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Marking the International Holocaust Remembrance Day, Prime Minister Viktor Orbán addressed a letter to Ronald S. Lauder, President of the World Jewish Congress, in tribute to his work preserving the memory of Holocaust victims. Meanwhile, PMO Chief Gergely Gulyás pledged the government’s continued support for the preservation and strengthening of the cultural identity of Hungarian Jews.

Orbán said he and his wife recalled Lauder’s “great speech” given at last year’s commemoration at the Auschwitz-Birkenau death camp, the PM’s press chief said in a statement.

Orbán assured Lauder that

“Hungary has drawn the appropriate lessons from the dark chapter of Hungarian history that took away so many of our compatriots from the Jewish community and deprived the survivors of their loved ones.”

The prime minister noted that his government maintained a policy of zero tolerance against anti-Semitism. He also offered Lauder and the Jewish World Congress his full cooperation “in the spirit of common values”.

“With head bowed to the victims, I wish you much strength and good health in your work for the world’s Jewish community,” the letter concluded.

PMO Chief: Hungary equipped to protect Jewish citizens, freedom of religion

According to the prime minister’s chief of staff, Hungary’s government was equipped to protect Hungarian Jews, human dignity and freedom of religion.

Gergely Gulyás pledged the government’s continued support for the preservation and strengthening of the cultural identity of Hungarian Jews.

While the Hungarian government now has the means to protect Jewish citizens, it’s also eying the rise of new anti-Semitism in the world, Gulyás said in a video posted on Facebook, concerned to see forces “aiming to curb the freedom of religion by legal and administrative means”.

Hungary stands by Jewish communities living under the shadow of daily physical threats, he said.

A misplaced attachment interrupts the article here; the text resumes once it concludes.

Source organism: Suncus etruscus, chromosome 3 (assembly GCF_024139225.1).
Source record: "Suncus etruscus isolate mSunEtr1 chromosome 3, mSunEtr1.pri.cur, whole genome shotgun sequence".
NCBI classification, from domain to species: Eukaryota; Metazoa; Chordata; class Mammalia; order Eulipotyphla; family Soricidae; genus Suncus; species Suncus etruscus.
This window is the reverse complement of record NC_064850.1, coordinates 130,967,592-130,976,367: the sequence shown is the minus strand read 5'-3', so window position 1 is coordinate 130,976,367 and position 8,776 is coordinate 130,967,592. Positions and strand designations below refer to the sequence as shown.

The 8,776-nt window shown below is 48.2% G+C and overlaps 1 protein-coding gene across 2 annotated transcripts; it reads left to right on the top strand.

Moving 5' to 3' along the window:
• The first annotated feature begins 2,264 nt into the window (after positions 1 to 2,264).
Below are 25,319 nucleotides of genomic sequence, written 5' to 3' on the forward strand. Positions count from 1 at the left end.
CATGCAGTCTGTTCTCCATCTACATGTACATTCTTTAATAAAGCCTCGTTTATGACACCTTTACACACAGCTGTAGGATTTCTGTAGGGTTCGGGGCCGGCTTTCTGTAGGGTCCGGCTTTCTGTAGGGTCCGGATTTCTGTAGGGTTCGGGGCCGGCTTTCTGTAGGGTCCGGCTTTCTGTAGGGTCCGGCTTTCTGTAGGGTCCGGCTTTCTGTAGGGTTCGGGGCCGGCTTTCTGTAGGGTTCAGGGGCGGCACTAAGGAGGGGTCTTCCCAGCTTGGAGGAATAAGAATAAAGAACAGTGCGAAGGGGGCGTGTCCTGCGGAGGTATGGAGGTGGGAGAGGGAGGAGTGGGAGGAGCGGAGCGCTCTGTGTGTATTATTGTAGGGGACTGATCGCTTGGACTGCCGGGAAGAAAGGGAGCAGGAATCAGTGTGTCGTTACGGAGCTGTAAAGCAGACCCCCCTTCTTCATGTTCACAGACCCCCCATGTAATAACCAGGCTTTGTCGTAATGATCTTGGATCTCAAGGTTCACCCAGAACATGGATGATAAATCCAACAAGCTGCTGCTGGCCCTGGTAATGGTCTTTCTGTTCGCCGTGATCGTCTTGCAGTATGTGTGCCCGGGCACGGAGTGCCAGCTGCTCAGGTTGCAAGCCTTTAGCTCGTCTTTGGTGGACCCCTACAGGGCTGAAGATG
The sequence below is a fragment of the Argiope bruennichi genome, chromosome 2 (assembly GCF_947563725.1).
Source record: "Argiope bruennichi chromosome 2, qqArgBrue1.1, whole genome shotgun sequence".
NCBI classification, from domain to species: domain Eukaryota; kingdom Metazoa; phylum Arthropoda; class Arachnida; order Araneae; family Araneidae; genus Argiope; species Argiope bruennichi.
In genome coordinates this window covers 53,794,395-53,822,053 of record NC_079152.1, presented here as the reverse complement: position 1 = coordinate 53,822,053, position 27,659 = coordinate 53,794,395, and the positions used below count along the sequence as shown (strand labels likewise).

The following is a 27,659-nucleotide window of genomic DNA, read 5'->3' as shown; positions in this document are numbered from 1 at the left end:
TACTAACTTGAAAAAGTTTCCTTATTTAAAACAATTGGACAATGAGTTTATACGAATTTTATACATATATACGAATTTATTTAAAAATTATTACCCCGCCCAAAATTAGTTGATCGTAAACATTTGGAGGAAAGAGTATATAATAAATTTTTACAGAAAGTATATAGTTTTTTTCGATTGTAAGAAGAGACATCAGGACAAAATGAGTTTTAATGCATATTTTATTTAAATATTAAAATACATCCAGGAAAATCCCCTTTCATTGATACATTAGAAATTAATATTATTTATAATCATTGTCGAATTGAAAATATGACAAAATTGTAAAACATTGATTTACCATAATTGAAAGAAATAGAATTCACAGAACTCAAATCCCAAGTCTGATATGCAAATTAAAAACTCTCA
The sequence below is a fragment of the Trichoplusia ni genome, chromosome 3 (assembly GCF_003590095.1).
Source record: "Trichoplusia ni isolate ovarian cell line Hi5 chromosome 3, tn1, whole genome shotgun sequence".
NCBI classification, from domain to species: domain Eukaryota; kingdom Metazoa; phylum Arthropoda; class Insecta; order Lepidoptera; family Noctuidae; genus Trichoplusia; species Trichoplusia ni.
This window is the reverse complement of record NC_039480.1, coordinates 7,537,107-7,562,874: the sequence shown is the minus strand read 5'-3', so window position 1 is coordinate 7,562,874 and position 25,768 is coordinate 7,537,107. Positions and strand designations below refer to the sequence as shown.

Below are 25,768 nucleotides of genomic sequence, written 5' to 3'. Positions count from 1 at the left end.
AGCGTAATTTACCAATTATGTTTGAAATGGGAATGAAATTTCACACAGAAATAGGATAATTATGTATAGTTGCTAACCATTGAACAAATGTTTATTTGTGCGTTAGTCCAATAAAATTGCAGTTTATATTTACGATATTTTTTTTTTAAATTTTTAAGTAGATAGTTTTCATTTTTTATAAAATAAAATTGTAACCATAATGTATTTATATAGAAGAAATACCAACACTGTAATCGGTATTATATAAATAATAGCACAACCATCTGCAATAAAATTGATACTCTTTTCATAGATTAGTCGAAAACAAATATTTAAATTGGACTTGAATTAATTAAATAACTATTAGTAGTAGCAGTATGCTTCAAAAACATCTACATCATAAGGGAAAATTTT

Gulyás said that in 1945 Hungarian Jews had received no support from their homeland. “The Hungarian state was complicit in the terrifying atrocities committed,” he said.

Today, Hungarian Jewry enjoys the greatest possible security in Europe, he said. While zero tolerance against anti-Semitism is

“not only government policy but a social reality”

in Hungary, Europe is struggling to find a solution to social changes giving rise to a new anti-Semitism, Gulyás said.

“We remember the terrible tragedy Jews all over the world faced during the second world war, which was also Europe and Hungary’s historical tragedy. We keep count of the murderers who … killed innocent people on the basis of racial supremacy. We remember this so that in the 21st century, we can avoid the godless and inhumane dictatorships of the 20th,” Gulyás said.

“We remember the heroes who remain human under inhuman circumstances. Those who conquered their fears and helped at a time of hopelessness.”

“Jews in Hungary are safe, but there would be a lot more to do” - Interview with Péter Kirschner
“Jews in Hungary are safe, but there would be a lot more to do” - Interview with Péter Kirschner

Hungarian Jews can live in safety, their cultural live are thriving, but there would be a lot more to do, and unfortunately Hungarians still score high in xenophobia, says Péter Kirschner, leader of the Hungarian Jewish Cultural Association (MAZSIKE), the first, biggest and neutral Hungarian Jewish cultural organization, and manager of a number of important […]Continue reading

The United Nations General Assembly declared January 27th, the anniversary of the liberation of the Auschwitz concentration camp, International Holocaust Remembrance Day in 2005.

Featured photo by Vivien Cher Benko/PM’s Press Office